|Handbook for Dragon Slayers, by Merrie Haskell
||[Jun. 4th, 2013|10:11 pm]
Review copy provided by author. Further disclaimer: Mer and I are friends and have critiqued each other’s work in the past, although I had nothing to do with this one. (It came out really well without me!)
I’m not sure where to start on the stuff I like about this book. (I don’t think there was stuff I didn’t like about this book, so that’s easy enough.) There’s the setting: for all that “generi-Europe” is more closely Germany-France-England than anywhere else, it’s not really anywhere very well grounded, whereas Handbook is actually set on the Rhine River, with cultural and geographic specificity abounding (but not overwhelming a book of this length). There’s the main character, with her very well-conceived disability being part but not even remotely all of who she is. There’s the supporting cast, including a character who would be the main character of just about any other fantasy novel but shines in a supporting role. There’s the interweaving of folk and fairy tale influences, some just around the edges and some right up front and center.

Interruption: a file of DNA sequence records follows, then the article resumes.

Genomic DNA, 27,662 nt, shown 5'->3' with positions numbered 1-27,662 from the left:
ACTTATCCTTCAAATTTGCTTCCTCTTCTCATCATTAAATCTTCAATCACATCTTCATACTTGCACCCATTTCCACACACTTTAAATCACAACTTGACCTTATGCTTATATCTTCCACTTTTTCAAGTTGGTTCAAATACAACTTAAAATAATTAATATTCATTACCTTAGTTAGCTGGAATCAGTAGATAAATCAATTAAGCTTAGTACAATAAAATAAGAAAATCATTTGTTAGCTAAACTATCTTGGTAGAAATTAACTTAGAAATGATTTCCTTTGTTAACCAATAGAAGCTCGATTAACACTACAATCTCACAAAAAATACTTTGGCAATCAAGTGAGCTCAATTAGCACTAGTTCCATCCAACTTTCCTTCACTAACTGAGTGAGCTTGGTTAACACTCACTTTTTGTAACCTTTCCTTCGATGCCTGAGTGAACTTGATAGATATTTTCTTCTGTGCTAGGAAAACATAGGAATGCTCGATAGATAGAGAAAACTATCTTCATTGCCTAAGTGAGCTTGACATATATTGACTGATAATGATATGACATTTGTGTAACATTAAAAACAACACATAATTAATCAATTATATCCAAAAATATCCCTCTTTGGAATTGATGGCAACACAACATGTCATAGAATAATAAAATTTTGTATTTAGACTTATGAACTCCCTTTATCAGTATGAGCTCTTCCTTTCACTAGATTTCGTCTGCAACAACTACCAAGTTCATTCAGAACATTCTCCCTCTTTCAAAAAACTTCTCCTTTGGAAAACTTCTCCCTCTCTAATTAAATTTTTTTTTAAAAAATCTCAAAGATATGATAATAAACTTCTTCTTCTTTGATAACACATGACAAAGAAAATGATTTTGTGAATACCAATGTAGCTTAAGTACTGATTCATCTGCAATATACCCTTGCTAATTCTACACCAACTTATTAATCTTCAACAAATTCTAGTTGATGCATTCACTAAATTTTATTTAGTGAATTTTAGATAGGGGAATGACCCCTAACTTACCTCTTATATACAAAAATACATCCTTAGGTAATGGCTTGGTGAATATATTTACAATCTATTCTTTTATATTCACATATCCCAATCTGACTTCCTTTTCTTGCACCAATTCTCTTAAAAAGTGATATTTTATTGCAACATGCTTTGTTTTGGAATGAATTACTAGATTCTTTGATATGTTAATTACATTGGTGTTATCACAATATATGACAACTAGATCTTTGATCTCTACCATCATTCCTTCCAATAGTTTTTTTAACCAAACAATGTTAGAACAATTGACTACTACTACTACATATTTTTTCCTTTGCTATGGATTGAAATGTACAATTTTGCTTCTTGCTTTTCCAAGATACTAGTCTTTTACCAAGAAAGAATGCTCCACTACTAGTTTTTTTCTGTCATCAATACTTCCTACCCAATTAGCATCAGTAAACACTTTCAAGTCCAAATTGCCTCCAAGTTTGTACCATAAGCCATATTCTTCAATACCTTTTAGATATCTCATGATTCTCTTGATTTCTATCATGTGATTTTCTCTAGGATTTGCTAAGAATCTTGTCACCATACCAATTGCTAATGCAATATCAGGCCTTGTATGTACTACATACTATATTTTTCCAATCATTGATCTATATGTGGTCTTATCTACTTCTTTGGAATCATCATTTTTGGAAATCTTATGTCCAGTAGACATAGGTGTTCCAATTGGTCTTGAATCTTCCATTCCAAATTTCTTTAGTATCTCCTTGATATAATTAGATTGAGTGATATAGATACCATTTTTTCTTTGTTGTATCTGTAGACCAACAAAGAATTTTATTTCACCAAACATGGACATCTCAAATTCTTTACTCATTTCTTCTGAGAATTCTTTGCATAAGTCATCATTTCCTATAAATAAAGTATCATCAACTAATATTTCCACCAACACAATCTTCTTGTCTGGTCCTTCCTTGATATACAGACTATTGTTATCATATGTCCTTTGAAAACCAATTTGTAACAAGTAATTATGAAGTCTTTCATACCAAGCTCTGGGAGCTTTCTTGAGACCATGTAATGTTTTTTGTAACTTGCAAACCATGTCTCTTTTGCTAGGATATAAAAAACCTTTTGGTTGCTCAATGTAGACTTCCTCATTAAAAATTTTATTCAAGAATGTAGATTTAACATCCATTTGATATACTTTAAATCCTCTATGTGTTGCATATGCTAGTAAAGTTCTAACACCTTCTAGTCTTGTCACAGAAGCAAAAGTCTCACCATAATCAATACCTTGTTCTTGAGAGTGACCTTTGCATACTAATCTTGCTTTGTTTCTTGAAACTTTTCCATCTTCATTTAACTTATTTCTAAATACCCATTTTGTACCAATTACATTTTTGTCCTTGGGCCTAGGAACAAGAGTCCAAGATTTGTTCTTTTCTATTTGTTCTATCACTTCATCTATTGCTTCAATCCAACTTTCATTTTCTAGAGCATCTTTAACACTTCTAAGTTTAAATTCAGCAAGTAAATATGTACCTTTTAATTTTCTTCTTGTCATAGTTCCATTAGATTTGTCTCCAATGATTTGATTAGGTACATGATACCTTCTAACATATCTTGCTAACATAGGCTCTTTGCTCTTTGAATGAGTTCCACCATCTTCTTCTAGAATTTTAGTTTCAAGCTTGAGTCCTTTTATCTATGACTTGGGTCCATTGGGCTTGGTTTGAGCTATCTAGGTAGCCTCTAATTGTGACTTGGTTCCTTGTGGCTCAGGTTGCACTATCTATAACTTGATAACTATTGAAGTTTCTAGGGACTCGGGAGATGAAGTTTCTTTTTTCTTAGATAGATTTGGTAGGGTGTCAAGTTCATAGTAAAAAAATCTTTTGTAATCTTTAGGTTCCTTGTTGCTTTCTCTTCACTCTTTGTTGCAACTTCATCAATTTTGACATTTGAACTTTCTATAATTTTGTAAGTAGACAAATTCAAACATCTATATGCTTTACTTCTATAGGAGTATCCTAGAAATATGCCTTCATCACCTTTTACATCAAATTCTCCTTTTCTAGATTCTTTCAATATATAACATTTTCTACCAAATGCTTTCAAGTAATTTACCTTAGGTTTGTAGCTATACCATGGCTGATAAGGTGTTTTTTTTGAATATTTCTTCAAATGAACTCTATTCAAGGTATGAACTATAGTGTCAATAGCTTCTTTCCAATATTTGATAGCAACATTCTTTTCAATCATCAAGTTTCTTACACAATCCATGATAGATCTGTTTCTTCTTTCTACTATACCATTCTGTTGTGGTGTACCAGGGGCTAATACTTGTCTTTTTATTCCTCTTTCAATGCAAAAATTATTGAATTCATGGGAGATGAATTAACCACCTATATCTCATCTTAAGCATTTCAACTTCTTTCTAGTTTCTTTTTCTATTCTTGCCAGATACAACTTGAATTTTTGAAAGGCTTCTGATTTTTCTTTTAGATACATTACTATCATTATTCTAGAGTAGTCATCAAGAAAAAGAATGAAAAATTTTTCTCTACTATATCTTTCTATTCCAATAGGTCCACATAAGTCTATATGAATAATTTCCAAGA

What I’m trying to say here is this book: it is full of good stuff. And you might not learn all that much about slaying dragons from it, but there is enough other stuff with horses and inks and like that, it will balance out. (And there are dragons! But. Well. Just go find out yourself.)